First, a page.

Software clinic will treat NI firms

March 8, 2002

Ulster University will next month launch a £1.5 million initiative to make Northern Ireland a global player in software development.

The university will adopt a "capability maturity model", developed by the Carnegie Mellon University in Pittsburgh, which can assess the strengths and weaknesses of software companies.

George Wilkie, director of UU's new Centre for Software Process Technologies (CSPT), said this enabled local firms to undergo a health check, with UU then working with them to improve software development processes.

"We did a survey, and there are quite a lot of companies that know they could improve, but in many cases they're not really sure where the problems are," Dr Wilkie said.

Half of the cost of the three-year project is coming from the province's government agency, the Industrial Research and Technology Unit. The university is contributing the other half, with 12 faculty of informatics staff joining the CSPT. It plans to recruit three full-time researchers for the project.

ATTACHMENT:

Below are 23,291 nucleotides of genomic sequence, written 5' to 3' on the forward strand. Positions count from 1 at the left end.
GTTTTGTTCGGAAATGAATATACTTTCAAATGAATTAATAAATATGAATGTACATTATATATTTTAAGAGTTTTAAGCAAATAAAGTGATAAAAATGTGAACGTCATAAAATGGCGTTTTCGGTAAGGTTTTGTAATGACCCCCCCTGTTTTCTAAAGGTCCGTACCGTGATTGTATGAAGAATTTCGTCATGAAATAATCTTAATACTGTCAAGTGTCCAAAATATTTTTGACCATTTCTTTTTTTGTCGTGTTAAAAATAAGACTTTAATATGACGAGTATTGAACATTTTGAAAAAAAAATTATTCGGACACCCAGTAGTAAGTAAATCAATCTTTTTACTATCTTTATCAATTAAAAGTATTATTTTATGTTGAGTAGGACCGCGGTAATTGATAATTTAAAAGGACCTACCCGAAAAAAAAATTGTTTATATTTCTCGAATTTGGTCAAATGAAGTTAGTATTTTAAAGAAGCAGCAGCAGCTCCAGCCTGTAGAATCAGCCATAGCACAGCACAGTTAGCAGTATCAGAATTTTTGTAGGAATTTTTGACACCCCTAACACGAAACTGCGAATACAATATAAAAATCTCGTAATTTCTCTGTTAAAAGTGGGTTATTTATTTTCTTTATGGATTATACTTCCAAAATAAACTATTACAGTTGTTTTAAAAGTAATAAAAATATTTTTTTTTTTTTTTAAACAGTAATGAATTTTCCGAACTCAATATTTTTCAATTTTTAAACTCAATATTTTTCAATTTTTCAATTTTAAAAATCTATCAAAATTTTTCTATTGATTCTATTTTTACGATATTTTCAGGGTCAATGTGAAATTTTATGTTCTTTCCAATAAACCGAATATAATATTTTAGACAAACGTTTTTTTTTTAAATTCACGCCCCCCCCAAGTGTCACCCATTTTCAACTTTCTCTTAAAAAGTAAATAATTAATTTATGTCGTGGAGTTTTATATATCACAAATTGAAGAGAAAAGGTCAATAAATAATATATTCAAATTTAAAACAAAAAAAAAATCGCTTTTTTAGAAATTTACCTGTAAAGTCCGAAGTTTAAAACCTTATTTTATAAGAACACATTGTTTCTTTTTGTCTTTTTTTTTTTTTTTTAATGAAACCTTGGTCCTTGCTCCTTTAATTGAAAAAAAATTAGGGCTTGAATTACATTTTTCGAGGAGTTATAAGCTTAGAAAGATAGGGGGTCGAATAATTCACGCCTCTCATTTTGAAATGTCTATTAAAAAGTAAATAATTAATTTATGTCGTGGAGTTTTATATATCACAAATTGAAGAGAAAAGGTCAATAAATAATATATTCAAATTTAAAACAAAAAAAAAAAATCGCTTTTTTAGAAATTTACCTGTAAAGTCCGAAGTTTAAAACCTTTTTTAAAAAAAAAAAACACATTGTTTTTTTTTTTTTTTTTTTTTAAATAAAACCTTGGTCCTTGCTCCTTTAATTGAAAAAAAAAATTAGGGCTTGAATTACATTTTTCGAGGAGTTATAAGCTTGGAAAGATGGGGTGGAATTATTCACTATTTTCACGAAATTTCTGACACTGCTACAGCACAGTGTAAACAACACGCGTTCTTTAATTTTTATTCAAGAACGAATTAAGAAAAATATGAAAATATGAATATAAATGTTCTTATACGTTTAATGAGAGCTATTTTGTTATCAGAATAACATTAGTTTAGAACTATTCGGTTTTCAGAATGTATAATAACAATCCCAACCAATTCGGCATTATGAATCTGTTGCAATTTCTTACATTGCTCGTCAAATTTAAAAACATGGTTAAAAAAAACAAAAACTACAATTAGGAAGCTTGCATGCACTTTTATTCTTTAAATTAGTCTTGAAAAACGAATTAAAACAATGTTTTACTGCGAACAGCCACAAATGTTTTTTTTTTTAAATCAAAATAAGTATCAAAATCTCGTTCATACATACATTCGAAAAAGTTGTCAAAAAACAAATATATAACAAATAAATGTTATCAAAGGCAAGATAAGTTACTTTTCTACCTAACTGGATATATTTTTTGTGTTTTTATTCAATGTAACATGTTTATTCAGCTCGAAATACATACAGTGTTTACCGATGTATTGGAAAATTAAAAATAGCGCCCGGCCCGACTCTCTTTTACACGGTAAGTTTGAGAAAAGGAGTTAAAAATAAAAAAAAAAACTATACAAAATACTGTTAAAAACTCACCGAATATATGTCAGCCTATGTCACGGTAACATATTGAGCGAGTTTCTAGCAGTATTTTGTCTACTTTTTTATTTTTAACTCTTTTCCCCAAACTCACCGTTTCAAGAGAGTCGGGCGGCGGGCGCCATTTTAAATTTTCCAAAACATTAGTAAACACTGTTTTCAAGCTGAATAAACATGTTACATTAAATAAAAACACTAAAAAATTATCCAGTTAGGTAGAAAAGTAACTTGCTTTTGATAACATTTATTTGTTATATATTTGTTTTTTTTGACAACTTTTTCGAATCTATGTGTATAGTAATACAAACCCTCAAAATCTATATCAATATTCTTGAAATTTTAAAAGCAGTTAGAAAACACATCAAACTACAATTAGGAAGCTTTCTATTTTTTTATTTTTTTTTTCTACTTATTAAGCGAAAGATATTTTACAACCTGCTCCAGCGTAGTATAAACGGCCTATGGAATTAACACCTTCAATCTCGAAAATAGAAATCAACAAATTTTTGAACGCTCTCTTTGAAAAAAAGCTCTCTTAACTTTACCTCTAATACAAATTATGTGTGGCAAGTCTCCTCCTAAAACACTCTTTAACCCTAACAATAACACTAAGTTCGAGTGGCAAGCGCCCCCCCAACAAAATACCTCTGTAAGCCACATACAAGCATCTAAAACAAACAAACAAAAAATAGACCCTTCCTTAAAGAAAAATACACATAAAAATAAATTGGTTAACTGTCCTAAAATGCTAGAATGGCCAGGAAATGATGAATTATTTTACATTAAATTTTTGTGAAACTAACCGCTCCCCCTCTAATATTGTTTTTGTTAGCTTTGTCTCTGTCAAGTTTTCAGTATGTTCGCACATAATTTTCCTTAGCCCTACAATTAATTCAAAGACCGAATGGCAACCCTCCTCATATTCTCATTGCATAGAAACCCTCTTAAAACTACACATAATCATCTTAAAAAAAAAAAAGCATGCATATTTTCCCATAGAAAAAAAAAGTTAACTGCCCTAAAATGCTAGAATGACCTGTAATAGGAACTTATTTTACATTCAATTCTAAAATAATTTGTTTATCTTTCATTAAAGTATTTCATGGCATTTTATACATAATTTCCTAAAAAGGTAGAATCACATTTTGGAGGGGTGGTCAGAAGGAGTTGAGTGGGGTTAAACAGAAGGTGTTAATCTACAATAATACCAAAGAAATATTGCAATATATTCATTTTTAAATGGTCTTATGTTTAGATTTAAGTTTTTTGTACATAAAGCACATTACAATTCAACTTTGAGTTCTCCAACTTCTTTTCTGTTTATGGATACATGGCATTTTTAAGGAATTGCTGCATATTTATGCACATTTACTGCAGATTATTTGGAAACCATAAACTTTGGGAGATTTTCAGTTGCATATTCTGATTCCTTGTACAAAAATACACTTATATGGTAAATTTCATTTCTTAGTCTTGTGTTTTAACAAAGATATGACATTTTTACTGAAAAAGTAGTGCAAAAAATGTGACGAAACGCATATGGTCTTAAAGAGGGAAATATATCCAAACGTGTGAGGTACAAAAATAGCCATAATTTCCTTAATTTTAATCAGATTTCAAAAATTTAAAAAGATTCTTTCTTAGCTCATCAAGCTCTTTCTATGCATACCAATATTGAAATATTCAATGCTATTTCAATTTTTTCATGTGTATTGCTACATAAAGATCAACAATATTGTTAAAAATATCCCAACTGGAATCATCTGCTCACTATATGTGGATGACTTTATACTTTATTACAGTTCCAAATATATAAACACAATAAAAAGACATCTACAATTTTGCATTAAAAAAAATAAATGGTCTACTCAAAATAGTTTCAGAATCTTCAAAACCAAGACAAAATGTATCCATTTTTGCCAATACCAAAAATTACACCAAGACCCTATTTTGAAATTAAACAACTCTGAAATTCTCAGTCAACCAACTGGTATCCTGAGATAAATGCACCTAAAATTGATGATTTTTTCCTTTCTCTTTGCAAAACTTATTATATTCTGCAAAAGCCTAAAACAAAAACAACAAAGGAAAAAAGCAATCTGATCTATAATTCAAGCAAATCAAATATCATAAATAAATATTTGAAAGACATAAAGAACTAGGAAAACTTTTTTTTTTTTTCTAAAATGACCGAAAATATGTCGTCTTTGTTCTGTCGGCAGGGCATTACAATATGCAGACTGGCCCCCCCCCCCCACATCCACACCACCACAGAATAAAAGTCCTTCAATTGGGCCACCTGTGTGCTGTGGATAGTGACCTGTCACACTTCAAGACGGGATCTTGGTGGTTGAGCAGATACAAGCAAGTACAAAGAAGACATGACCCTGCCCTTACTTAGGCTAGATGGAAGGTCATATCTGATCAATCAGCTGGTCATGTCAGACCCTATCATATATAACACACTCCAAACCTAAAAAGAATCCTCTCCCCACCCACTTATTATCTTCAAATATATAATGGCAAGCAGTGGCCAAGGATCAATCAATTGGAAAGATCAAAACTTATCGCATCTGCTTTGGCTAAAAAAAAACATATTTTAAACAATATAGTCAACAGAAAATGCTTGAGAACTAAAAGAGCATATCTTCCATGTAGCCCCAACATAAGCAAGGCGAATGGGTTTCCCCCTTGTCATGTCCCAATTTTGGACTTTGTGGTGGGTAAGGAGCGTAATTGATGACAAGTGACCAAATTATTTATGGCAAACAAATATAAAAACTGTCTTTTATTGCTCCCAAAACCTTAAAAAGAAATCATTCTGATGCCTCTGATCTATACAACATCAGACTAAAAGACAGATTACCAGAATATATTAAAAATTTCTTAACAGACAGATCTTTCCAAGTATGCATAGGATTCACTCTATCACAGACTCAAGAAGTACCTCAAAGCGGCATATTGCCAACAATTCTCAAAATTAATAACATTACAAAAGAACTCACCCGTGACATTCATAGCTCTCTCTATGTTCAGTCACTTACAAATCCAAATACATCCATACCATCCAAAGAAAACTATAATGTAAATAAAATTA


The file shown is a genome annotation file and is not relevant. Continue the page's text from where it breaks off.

Dr Wilkie said the CSPT aimed not only to help Northern Ireland's 120 software companies, but also to boost UU's research in software engineering and computer science.

"Trends in the software industry change at an alarming rate, and constant research is the only way to ensure a competitive edge in the medium to long term," he said.

You've reached your article limit.

Register to continue

Registration is free and only takes a moment. Once registered you can read a total of 3 articles each month, plus:

  • Sign up for the editor's highlights
  • Receive World University Rankings news first
  • Get job alerts, shortlist jobs and save job searches
  • Participate in reader discussions and post comments
Register

Have your say

Log in or register to post comments